Although Cliffs Natural Resources (NYSE:CLF) is a leading iron ore miner, its U.S.-facing business is a different animal in many respects than its international operations, which makes the consolidated business really two different companies. Casablanca Capital, an activist investor that recently acquired a better than 5% stake in the miner, believes Cliffs can do better by recognizing those separate qualities by dividing itself into two distinct companies, Cliffs USA and Cliffs International, and use the more focused attention it will give to its business to double the dividend.
There's a lot to commend the plan the private equity firm developed, but lots of risk, too, and though both sides have said the conversations were constructive, Cliffs management was noncommittal in saying it will investigate the proposal.
The case for Casablanca's plan is based on the premise its international assets are directly exposed to the highly competitive seaborne iron ore market largely headed for the Asia-Pacific markets, while its U.S. assets present a low-risk profile tied to recovery in the automotive and construction industries.
Because Cliffs has to go up against global iron ore giants like BHP Billiton (NYSE:BHP) and Rio Tinto (NYSE:RIO) that have financial resources beyond its own capacity, management's ability to jockey the two segments that have little synergy between them serves as a drain on performance. It would be better for both if the international assets were spun off into a separate company and add in the undeveloped Bloom Lake project in eastern Canada, which has been subject to delays, rising costs, and revised expectations.
The U.S. ore and metallurgical coal business, in contrast, would serve as the springboard for new growth. Freed from the vagaries of the seaborne trade, Cliffs could partake in the recovery of the U.S. economy that will spur greater demand for its output. To ensure maximum shareholder value was realized, the assets should be put into a master limited partnership that would pay out a dividend twice as large as it currently pays, which would command a premium in the marketplace once they were no longer saddled with the international albatross.
As I said, there is some sense to the plan, and focusing on core competencies has been the hallmark of both management and activist investors everywhere. Miners, in particular, have been shedding assets and whittling down operations to a smaller, more manageable size. Yet there are significant risks, too.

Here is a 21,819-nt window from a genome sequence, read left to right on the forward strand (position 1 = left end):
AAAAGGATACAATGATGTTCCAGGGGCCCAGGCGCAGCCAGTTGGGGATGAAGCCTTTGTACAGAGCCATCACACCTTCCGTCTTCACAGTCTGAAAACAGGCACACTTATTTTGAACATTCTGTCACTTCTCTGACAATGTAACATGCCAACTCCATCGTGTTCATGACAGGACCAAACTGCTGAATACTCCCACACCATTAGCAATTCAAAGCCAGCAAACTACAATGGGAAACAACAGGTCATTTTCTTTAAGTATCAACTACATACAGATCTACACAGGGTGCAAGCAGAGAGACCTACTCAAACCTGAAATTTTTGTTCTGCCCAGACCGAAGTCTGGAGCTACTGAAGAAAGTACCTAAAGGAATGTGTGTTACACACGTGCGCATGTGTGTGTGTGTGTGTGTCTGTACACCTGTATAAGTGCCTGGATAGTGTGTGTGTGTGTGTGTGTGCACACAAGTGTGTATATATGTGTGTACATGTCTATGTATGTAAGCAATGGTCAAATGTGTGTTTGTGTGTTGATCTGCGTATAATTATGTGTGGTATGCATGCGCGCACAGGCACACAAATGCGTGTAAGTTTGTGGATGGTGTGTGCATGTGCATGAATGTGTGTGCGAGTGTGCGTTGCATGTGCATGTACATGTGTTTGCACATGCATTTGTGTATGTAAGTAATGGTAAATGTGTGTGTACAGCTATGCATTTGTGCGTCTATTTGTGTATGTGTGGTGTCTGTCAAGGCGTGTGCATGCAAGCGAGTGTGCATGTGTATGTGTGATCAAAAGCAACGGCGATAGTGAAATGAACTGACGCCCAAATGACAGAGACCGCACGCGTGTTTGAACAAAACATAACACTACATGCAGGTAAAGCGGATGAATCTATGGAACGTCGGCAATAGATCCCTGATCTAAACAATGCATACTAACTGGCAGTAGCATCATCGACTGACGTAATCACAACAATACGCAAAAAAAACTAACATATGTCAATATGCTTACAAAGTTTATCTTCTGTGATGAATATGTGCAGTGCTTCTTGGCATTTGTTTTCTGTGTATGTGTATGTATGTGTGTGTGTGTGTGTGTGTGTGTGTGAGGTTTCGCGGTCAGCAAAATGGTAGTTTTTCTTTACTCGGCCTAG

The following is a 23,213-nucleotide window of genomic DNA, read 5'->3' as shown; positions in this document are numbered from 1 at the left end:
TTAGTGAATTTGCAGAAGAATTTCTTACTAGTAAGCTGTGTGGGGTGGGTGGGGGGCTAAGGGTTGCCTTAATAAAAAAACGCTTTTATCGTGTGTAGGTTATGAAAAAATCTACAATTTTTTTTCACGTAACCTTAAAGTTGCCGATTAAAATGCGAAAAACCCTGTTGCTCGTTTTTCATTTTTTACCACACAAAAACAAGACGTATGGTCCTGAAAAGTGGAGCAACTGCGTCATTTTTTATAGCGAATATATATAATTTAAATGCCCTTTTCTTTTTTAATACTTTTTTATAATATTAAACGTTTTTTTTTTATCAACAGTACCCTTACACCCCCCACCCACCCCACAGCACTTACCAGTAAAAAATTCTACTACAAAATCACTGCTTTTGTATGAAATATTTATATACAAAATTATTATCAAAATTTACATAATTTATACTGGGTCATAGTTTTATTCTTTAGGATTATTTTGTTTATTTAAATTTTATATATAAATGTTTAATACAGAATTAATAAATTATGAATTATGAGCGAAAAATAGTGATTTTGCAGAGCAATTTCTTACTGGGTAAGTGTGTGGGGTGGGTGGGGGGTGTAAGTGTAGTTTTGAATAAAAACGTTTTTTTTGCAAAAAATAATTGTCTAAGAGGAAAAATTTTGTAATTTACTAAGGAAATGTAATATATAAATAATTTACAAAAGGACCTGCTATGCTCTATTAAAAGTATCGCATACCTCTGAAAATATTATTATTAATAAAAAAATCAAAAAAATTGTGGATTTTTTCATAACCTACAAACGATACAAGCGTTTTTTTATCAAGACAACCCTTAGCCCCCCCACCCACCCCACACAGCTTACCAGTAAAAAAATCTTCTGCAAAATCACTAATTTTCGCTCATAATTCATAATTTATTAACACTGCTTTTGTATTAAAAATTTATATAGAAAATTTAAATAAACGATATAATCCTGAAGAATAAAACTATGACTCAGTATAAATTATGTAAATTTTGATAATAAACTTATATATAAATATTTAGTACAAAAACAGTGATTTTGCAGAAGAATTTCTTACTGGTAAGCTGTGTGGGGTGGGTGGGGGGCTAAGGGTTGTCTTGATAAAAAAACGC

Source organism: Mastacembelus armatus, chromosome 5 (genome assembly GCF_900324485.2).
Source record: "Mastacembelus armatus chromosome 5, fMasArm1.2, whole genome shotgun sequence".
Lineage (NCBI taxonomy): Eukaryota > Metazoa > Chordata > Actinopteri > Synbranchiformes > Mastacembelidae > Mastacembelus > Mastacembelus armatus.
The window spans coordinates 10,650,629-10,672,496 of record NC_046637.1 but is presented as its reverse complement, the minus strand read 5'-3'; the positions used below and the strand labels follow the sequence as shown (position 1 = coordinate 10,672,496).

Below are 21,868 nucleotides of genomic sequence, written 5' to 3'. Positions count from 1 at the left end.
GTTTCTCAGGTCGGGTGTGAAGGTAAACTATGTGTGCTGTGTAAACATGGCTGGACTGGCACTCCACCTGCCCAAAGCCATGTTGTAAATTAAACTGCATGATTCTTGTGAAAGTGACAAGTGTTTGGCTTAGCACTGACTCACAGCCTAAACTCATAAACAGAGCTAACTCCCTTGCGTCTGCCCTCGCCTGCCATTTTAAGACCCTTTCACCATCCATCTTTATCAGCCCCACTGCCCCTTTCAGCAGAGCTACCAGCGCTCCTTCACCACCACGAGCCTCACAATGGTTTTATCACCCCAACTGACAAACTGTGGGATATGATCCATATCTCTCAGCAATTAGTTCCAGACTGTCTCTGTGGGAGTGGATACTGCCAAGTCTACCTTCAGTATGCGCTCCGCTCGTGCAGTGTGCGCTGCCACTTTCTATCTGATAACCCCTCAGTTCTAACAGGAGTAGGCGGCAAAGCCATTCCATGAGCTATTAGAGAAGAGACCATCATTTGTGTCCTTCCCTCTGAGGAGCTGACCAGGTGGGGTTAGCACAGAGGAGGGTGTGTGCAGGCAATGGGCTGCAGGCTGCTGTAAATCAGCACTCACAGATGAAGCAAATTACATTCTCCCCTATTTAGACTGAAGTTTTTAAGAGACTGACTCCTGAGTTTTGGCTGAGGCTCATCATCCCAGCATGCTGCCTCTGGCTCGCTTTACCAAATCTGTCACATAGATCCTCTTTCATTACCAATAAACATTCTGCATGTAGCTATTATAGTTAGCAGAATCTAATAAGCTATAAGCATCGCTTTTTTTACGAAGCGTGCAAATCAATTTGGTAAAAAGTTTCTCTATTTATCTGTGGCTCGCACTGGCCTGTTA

While the seaborne trade is highly competitive, spinning out those assets at the moment might very well create a weakened entity unable to effectively compete. Rio Tinto has been trying to unload its Canadian iron ore assets for some time now, and though there has been interest, potential buyers feel the asking price is too high for existing conditions. Moreover, China's economy is slowing precipitously and steel production is expected to grow this year at less than half the rate it did in 2013, or 3.1%. That suggests Cliffs International wouldn't offer shareholders much value at all as it would likely trade at a severe discount to its intrinsic value. Moreover, Cliffs has viewed Bloom Lake as key to its future growth prospects and significant earnings potential.
As for the U.S. recovery, that's not engraved in stone, either. Auto sales, while better than they have been, are slowing and haven't exhibited the same robust expansion they did a year ago. Construction, although also better than it's been in a long while, has similarly tailed off. If China's economy does go flat -- or worse, contracts -- then a new global slowdown won't be far behind and a divided Cliffs could be at a disadvantage.
Certainly, the markets haven't been kind to Cliffs as it was one of the worst performers last year, second only to gold miner Newmont Mining. It's intriguing to think that cleaving the company in two could mysteriously unlock value, yet the hurdles facing it are no less high than they would be if things were kept as they are, and it would deny it the benefits that would accrue if the economic growth story doesn't pan out.
I'd like to think Cliffs Natural Resources would be worth $53 a share, double its current level, if it traded as a U.S.-focused resources company as Casablanca contends, but with a new CEO soon assuming the role (having come from Barrick Gold, he's getting a feel for the job by serving first as COO and president), it's a big change and not one he might willingly accept. And I'm not sold that in this case two is bigger (or better) than one.